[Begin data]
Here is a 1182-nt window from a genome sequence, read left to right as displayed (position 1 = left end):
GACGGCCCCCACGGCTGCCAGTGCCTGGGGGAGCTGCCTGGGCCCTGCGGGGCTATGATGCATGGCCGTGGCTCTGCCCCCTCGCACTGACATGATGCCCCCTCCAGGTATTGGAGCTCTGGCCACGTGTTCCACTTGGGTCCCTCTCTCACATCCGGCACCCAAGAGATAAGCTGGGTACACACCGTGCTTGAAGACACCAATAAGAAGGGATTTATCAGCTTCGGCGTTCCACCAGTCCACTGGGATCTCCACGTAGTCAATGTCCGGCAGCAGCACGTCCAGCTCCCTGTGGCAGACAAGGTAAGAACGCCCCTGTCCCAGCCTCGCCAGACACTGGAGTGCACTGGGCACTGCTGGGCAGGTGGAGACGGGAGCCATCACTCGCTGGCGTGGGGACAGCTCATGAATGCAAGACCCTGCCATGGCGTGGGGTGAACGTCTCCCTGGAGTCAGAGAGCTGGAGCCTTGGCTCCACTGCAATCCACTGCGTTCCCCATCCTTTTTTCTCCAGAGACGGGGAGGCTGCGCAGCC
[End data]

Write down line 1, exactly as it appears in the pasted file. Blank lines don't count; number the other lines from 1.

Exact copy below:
Here is a 1182-nt window from a genome sequence, read left to right as displayed (position 1 = left end):